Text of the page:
• Communications (more frustrations), discuss how you want your helper to signal you. When your done, talk about what went well and what could have been a little better. For example, my DW had never helped a person back up before. At first she would give very tiny hand signals, always right in front of her chest. I could not tell stop from keep coming back. She thought she was giving very clear signals. At 5 feet away, yes, but 40+ feet, and viewing through a mirror, not so clear. Now, she is very clear, It probably took a year, for us to figure it out.
  • Find a large open parking lot in your area, practice parking.
  • When the kid was small, he and dog stay in the TV when I am backing up. I did want to be concerned where are at. Also if I do not see my helper in a mirror, I stop, until I can see them. Last thing I want to do is back over them if they trip and fall. Both the wife and kid both know this rule.
  • Most important thing, sit back relax and have some fun with the family!
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Old 03-02-2021, 12:01 PM   #6
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Hi, I can say I know what you are feeling. I was new to towing a few years ago. I purchased a 212qb (first trailer ever), slightly larger then yours and had the same concerns. It felt like every little bump or vehicle that passed me was going to auger me. Practice and going out often is what worked for me. Not saying I'm totally confident, but semi-comfortable. Ive taken it from So Cal to Michigan (55 days) with no major problems and got a trip planned to S. Dakota this summer (52 days).
This forum has helped me immensely, don't post much, but there is all the information you need and it is free.

Good luck and welcome to the forums and Jayco.
Rob & Janet

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Old 03-02-2021, 01:20 PM   #7
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We tow a 145rb Baja (16 feet from hitch to bumper) with our 2015 4x4 v6 Tacoma. Along with all previous posts, I would suggest that you avoid using the "D" drive position on the shifter console which is basically "overdrive". Move the shifter to the immediate left position which is "4" and not overdrive. Of course, if yours is a "standard" then my suggestion is of no use to you.
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Old 03-02-2021, 01:23 PM   #8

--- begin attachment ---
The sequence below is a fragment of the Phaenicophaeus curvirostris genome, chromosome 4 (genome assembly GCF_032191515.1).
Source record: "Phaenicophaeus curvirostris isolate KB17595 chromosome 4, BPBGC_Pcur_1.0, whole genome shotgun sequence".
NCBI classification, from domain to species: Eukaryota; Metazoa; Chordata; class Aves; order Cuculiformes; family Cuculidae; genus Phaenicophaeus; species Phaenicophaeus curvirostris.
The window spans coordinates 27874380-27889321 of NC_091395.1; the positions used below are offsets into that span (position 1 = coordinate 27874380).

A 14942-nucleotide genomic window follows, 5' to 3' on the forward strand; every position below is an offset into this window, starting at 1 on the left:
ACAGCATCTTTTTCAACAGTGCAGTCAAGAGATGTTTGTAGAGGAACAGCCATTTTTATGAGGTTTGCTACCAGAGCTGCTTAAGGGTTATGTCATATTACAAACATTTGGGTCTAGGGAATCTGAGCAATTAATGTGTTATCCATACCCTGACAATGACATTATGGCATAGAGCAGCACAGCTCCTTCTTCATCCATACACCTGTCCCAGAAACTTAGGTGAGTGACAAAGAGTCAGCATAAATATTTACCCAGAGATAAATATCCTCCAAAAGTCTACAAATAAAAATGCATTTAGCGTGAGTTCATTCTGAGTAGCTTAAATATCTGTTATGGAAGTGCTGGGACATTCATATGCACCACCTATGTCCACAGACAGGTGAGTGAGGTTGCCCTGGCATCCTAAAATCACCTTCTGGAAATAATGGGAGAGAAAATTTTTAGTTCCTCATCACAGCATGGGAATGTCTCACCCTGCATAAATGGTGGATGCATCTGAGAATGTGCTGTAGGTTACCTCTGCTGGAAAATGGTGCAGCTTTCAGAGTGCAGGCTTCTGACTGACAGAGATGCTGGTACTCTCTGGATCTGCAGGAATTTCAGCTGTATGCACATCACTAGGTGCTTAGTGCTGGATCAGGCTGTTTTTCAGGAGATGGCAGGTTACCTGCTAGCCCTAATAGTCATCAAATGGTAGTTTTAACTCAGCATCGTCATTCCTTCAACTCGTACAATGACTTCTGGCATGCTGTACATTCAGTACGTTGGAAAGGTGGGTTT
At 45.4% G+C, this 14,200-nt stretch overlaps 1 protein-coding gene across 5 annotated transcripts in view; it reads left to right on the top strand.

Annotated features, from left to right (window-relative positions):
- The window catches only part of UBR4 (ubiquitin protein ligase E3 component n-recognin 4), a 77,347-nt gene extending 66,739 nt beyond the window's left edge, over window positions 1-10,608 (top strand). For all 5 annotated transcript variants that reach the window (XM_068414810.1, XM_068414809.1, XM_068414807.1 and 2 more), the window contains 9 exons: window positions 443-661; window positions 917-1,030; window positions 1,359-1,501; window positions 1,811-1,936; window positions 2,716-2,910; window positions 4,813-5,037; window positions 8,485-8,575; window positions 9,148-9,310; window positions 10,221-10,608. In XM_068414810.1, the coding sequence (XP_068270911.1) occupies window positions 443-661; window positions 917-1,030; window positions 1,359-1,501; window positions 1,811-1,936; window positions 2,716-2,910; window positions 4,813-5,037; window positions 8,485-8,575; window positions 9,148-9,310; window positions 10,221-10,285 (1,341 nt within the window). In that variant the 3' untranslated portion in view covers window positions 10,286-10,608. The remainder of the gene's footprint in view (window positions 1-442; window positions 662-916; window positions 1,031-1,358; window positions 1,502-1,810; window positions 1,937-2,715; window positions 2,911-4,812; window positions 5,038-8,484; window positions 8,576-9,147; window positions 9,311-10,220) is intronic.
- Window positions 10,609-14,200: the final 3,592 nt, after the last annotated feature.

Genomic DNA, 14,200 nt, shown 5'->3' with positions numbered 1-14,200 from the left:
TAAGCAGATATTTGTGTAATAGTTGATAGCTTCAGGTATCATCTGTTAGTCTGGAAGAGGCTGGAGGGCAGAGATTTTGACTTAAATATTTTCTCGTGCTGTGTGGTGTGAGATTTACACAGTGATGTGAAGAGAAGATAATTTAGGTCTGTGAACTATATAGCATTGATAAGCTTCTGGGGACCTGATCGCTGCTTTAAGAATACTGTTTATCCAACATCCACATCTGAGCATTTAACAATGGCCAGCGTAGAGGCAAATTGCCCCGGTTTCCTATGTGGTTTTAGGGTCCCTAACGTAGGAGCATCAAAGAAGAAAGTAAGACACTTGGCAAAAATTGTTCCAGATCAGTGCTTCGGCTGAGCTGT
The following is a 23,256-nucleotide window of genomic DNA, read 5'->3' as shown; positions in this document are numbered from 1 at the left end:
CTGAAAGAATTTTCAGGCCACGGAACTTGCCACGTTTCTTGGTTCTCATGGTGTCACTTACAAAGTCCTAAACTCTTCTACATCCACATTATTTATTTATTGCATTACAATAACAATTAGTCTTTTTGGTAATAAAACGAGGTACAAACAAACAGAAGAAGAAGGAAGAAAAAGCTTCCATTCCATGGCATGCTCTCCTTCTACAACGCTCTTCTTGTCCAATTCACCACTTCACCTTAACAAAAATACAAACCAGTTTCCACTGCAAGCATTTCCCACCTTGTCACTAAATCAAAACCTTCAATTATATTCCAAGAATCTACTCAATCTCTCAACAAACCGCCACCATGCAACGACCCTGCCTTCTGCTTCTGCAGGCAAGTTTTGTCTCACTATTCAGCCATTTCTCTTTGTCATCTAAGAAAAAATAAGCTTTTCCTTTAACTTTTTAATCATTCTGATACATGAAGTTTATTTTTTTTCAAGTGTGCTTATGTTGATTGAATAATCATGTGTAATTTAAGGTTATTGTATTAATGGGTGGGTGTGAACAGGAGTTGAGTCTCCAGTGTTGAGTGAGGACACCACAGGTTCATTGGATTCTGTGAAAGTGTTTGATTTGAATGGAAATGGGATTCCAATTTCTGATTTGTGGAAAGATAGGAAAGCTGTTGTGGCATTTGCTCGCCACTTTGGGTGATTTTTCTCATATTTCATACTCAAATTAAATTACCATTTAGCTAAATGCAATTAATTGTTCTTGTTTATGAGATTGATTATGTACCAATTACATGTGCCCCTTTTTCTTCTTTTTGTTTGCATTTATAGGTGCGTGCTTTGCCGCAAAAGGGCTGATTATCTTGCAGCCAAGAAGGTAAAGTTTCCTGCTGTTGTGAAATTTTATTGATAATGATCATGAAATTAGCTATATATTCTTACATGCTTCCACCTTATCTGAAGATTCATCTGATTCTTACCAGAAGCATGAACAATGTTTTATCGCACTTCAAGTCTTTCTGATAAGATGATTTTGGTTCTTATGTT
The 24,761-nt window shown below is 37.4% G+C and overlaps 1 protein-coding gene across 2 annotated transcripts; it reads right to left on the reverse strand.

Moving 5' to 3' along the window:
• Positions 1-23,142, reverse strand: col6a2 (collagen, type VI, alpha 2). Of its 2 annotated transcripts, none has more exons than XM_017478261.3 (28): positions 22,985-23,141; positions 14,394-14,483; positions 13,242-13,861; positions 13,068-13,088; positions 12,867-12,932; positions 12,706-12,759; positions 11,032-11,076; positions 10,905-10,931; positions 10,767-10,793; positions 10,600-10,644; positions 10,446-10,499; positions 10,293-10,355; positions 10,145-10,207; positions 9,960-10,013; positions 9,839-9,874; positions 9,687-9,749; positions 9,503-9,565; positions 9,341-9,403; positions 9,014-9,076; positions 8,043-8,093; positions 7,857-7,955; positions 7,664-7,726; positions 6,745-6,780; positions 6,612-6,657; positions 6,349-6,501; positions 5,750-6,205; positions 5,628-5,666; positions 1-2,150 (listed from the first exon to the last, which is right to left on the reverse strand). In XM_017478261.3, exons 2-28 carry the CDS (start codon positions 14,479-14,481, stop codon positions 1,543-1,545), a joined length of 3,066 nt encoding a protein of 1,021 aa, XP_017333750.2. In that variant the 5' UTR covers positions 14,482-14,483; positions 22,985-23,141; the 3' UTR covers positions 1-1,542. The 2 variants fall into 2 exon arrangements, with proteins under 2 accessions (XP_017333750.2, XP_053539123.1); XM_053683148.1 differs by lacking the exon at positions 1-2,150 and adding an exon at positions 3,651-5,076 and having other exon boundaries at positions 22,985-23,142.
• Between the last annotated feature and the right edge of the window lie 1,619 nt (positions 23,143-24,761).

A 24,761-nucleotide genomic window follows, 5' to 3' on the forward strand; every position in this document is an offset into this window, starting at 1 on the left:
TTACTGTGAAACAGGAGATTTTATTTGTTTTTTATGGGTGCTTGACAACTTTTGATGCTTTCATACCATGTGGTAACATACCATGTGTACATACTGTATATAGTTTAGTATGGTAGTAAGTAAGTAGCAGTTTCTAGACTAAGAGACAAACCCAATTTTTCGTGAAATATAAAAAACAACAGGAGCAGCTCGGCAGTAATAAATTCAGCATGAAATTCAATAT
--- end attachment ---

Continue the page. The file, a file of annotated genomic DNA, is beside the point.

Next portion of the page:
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Originally Posted by firewxman View Post
snip..... Is my truck too small for this camper? I tried to educate myself on GVWR, Hitch Weight, GCVW, payload, etc., but was confused......snip

Welcome to JOF

When you get a little more familiar with your new TT, I would take your TV/TT combination under what you feel would be your typical loaded conditions to a CAT scale for a 'three-pass' weigh-in (full fuel, passengers, cargo, etc.). An initial CAT scale visit under loaded TV/TT conditions is worth its weight in gold....., and a CAT visit wouldn't be required again unless your loaded TV/TT conditions notably change.

The CAT weight data will tell you everything you need to know (ie; WDH adjustment, proper weight distribution, tongue weight, confirm weight limits, etc.).

Having a friend that is familiar with WDH's and/or towing TT's may be helpful at the CAT scale. The following link will walk you through the weighing process and how to use the weight data.

CAT scale 'how-to':


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Old 03-02-2021, 02:28 PM   #9
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great instructions

good video

another good video
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Old 03-03-2021, 01:09 AM   #10
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We just picked up the same trailer except not a Baha. I am going to do an axle flip ASAP because I have to be careful backing in the driveway. WE also have a Flagstaff 228 BHSE pop up and it came with a spring over. It is quite a bit heavier than a pop up we had years ago. You may feel it doesn't corner like you want but with the sway control you should be ok. Just never tow it faster than your TV will run down hill(:>)
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Old 03-03-2021, 08:33 AM   #11
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I tow a 174 BH with a Tacoma just fine